Your comment about impatience is a good one- developing new techniques and standards takes a while- generations perhaps. Add to that the fact that we are dealing with a massive influx of both new materials and methods- whereas in the past it was really development of techniques- until the advent of iron and steel, the materials were pretty consistent- and as you indirectly point out, had quite a long time to have techniques and production developed and refined.

I will say that the fact that architecture schools teach almost nothing about proportions (in a formal sense) is hurting things immensely. It's a particularly critical element of good architecture- when you understand the Greeks, you understand this- you just have to get past the particular forms or styles, and people have such a hard time doing that.

I too enjoy a good streetcar trip, but as you mention- it works great in compact downtown areas and the like. Sprawling Megacity L.A. just isn't the place for it as a main means of transport- it's secondary at best, except for those choosing to live in a downtown area and who can manage to keep their orbit small. I have kids and interests that make that quite difficult, as do most people. You'll notice that most of the people pushing for more bike lanes and public transit are young and single or at least childless. There's a reason for that. I think in a city like L.A., they need to consider public transport in more of a multi-noded web model where you can drive or take a train to an area, then get around that area either on foot or bicycle or on streetcars. But to be honest, I've yet to see anywhere in L.A. that public transport can get me there as fast as a car, in even in dense rush hour traffic- and that time is valuable to me- it's time with my kids while they're still awake, and I'm not going to give up my car and time with my kids. I really don't get why it's so hard to design for cars and people at the same time. I think it's just the Marxist 'egalitarian'/green thing really.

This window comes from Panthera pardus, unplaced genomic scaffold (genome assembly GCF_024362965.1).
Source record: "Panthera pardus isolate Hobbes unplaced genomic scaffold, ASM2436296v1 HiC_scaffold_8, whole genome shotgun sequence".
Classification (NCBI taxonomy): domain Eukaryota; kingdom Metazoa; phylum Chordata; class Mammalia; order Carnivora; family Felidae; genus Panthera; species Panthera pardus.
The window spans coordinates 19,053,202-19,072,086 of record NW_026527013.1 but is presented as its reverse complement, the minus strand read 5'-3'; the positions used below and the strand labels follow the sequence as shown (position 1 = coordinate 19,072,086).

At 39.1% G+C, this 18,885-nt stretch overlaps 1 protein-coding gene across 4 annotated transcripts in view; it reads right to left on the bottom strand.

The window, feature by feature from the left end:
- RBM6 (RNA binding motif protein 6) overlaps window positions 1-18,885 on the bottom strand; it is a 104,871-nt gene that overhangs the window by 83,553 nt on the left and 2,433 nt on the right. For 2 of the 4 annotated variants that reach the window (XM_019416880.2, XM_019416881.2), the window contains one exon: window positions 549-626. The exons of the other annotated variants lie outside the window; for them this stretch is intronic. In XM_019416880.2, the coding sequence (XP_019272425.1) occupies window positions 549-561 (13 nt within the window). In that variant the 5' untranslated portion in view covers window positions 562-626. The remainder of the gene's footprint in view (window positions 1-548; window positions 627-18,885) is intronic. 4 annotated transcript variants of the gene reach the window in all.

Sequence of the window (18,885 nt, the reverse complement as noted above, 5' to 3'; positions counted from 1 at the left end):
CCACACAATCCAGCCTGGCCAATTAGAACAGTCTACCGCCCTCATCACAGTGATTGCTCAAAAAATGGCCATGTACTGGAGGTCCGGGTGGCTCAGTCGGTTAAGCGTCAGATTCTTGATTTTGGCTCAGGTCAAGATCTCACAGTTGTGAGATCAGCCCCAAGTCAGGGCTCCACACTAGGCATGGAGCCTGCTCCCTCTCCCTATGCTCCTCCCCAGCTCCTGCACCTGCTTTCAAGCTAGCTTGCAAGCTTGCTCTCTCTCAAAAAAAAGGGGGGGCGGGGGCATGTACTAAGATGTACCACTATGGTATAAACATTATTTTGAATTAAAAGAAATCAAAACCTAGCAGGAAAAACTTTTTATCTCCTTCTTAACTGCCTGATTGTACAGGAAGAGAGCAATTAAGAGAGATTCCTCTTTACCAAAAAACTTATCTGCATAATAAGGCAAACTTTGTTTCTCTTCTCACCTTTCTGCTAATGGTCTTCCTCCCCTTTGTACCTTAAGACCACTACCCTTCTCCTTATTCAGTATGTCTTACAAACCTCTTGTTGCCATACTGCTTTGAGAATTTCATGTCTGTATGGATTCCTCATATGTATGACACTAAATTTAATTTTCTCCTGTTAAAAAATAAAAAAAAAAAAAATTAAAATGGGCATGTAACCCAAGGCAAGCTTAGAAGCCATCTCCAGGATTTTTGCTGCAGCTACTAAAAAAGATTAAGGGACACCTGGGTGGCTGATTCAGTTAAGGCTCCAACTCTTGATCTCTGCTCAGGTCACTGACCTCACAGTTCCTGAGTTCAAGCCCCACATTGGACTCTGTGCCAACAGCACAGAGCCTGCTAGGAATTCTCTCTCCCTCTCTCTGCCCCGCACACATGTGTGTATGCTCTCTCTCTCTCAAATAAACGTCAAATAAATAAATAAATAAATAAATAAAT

Mixed-use is better, but why not just let it fly like Houston does with no zoning- people will build what they think an area needs, and people want, and if no one does, it'll get changed or razed and something else built- again, the free market works, no?

Developers are also getting better at making shopping areas that are nicer and more people friendly, but does Home Depot or Walmart really need to be that nice? You go to get what you need there. Shopping of a less necessary type is well served by being mixed into an area where it's pleasant to spend time. Rick Caruso has figured this out and has made some very popular and profitable shopping centers in the L.A. area using some of the principles of the new urbanism and conservatism. I have my critiques of his developments, but they're nice places to hang out, to be sure.

Texan99 said...

I grew up in Houston and lived there for more than 40 years. The no-zoning thing always worked for me, and was mostly popular there. But Houston's residential neighborhoods are most often covered by deed restrictions that strictly limit both multi-family housing and commercial development. When there was anxiety about commercial development, it focused on increased traffic and ugly parking lots. It does seem difficult to solve the design problem of what to do with a lot of cars. Parking lots are usually dispiriting.

Now I live in a small town in which many things can be bought only at the WalMart. That's a dispiriting experience, too, working your way through the endless parking lot, and it doesn't do anything to increase the charm of this small tourist town, either. Our one grocery store, an HEB, put a little more effort into preserving a few trees in the parking lot, which helps immensely, and into making the facade of the big-box store more human-friendly.

The car/people thing is a conundrum. The best approach I've seen is to put the building up on stilts and provide parking spaces under it. I suspect that's an expensive solution that makes sense only when real estate is tight.